Authors: Mainak Dhar
Hunting the Snark
An Alice in Deadland Adventure
Copyright © 2013 Mainak
All Rights Reserved.
This is a work of fiction, and all characters and incidents
depicted in it are purely the result of the author’s imagination, or have been
used fictitiously. Any resemblance to real people or incidents is purely
Table of Contents
As always, for
Puja & Aaditya
GREETINGS FROM THE DEADLAND
In late November of 2011, I
uploaded my novel Alice in Deadland to the Kindle store using Amazon’s KDP
self-publishing program. I had first discovered the tremendous opportunity in
reaching readers worldwide through the Kindle store in March, and after a
modest beginning (I sold 118 ebooks in my first month), I was beginning to see
some success, having sold some 20,000 ebooks by November. However, nothing had
prepared me for the reception my story about a girl called Alice in a dystopian
world called the Deadland got from readers. Alice in Deadland quickly became an
Amazon.com bestseller and encouragement from readers like yourself led me to
write the sequel, Through The Killing Glass, which was published in March 2012.
As of November 2012, the two Alice
in Deadland novels had been downloaded by well over 100,000 readers on the
Kindle store. This was the kind of reception most writers dream of, and
certainly more than I had ever expected. I received more than two hundred
reader emails and also started a Facebook group for Alice in Deadland fans (at
The feedback I got was pretty unanimous—readers wanted to know more about the
world that Alice found herself in. How had our civilization been reduced to the
Deadland? What was the story behind some of the characters readers encountered
such as the Queen and Bunny Ears?
That feedback motivated me to keep
the story alive, and I wrote the prequel to the series, Off With Their Heads.
As I interacted with readers, I was inspired to take the story further. Many of
my readers asked me what would happen if Alice came back to the land her
parents came from, the land where the architects of The Rising were still
entrenched—the United States? So, this story was born, and I do hope you have
as much fun reading it as I did while writing it. As a mark of gratitude to the
readers who have inspired me along the way, I ‘drafted’ many of them into the
resistance to help Alice on this new and perilous journey. You know who you
are—this is your story as much as it is mine.
The one day of freedom the people
of Shanghai enjoyed was exhilarating till it was ended by a mushroom cloud.
Galvanized by news from returning
veterans from the Indian Deadland about the true nature of the war on terror
being waged there, discontent had been simmering in the Mainland for months.
Then, one day, a young girl had appeared on TV screens, shocking at first due
to her half-human, half-Biter nature. The words she had to say were even more
shocking. Alice Gladwell’s story laid bare the lies the Central Committee had been
peddling for years and finally brought home to millions of Mainlanders what the
war had really been about. The Rising had occurred more than fifteen years ago,
but now they knew that it had not been the sudden emergence of undead monsters
called Biters that had brought it about. Very human machinations and politics
had led to the spread of the infection. The war that was being waged in the
name of security was in fact being waged to secure the interests of the Central
Committee and Zeus, the mercenary army that acted on its behalf.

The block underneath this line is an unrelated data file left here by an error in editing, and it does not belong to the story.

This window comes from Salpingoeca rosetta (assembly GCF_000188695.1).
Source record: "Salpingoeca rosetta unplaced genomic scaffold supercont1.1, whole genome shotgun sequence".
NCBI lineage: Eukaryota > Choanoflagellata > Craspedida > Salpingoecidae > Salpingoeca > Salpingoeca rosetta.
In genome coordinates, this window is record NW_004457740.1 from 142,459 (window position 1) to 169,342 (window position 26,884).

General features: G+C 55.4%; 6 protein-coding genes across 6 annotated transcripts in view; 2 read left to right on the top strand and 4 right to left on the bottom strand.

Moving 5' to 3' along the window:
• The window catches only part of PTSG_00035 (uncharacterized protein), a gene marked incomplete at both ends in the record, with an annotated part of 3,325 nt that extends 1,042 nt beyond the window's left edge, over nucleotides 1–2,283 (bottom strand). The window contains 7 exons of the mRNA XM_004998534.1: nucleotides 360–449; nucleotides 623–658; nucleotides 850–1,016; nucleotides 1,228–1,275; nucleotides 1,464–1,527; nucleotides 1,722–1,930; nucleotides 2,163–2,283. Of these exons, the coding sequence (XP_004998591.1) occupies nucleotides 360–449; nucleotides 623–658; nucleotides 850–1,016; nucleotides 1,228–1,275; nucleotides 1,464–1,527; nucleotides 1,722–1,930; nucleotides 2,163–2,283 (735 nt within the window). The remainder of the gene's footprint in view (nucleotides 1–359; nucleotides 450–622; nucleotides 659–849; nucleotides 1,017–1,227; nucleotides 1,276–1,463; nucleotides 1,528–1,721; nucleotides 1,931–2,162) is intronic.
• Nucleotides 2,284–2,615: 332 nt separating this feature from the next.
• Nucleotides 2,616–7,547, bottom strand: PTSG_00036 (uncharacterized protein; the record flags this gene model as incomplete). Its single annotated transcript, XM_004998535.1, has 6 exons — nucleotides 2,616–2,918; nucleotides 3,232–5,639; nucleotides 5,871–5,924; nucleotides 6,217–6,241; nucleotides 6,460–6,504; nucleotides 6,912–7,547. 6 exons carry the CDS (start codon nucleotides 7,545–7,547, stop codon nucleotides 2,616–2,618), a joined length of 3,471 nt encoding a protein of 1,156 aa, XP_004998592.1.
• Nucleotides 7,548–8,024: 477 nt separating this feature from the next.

The Central Committee had reacted
as tyrants have throughout history when confronted with uprisings. They lashed
out with overwhelming force. But again, as history teaches us, air power and
artillery are never powerful enough to crush a people’s desire for freedom.
Under the guidance of senior Red Guard officers who had defected to their
cause, their armory bolstered by missiles and heavy weapons defectors brought
with them, the dissidents began to turn the tide. There was fierce fighting for
four months, with heavy losses on both sides, and then suddenly the Zeus
troopers began to leave. Their masters had seen that the Central Committee was
now living on borrowed time, and they wanted to cut their losses. That finally
turned the tide, and the Central Committee fell.
As with most revolutions, the end
was not pretty. Old men who had clung onto power at the cost of thousands of
lives were executed in the streets, and in a particularly vicious form of
justice, several Central Committee members were exiled out of the city to try
and survive in lands infested with Biters.
That morning, General Chen had
been on the video link with Wonderland, relaying news of their final victory to
his comrades there. It had been more than a month since he had seen Alice, the
girl he had first tried to destroy, and then been inspired by, as he waged his
own battle for liberation in the Mainland. Alice had told him that the people
of Wonderland had used the last four months to rebuild their city after the damage
it had suffered in the assault by the Red Guards, spearheaded by the half-Biter
Red Queen that the Central Committee had created in its labs to destroy Alice.
Biters and humans were beginning to live together, and while trust was going to
take time to build, most people in Wonderland had come to accept coexistence.
Hearing and seeing the progress in Wonderland gave Chen hope that his own
nation would one day know such peace. If the barren wasteland that had come to
be known as the Deadland could now be the home of such a flourishing and
peaceful city, there was hope that humanity, and human civilization, could be
resurrected after more than fifteen years of war.
His time in the torture chambers
of the Central Committee had left him with one ruined eye and a leg that didn’t
quite work any more. However, his days of fighting were long over. Now as he
watched civilians and Red Guards mingle in the battle-scarred streets of
Shanghai, he felt that perhaps there was going to be peace again in his
Soon after his call with Alice, he
was called by one of his officers, the man’s wavering voice betraying his
‘Sir, there’s something wrong. The
men at the airfield are picking up an incoming target on their radar.’
Chen got on the radio to the
airfield, which had been won in a bitterly fought battle just a couple of weeks
ago. Loyal Red Guards were now manning the radar and the few helicopters that
had survived the battles. When the radar operator told him that the contact was
moving in at over a thousand kilometers per hour, Chen began to worry. There
were no fighter jets left in the Mainland and the handful of helicopters that
had survived the fighting were now under the control of his forces. Nobody had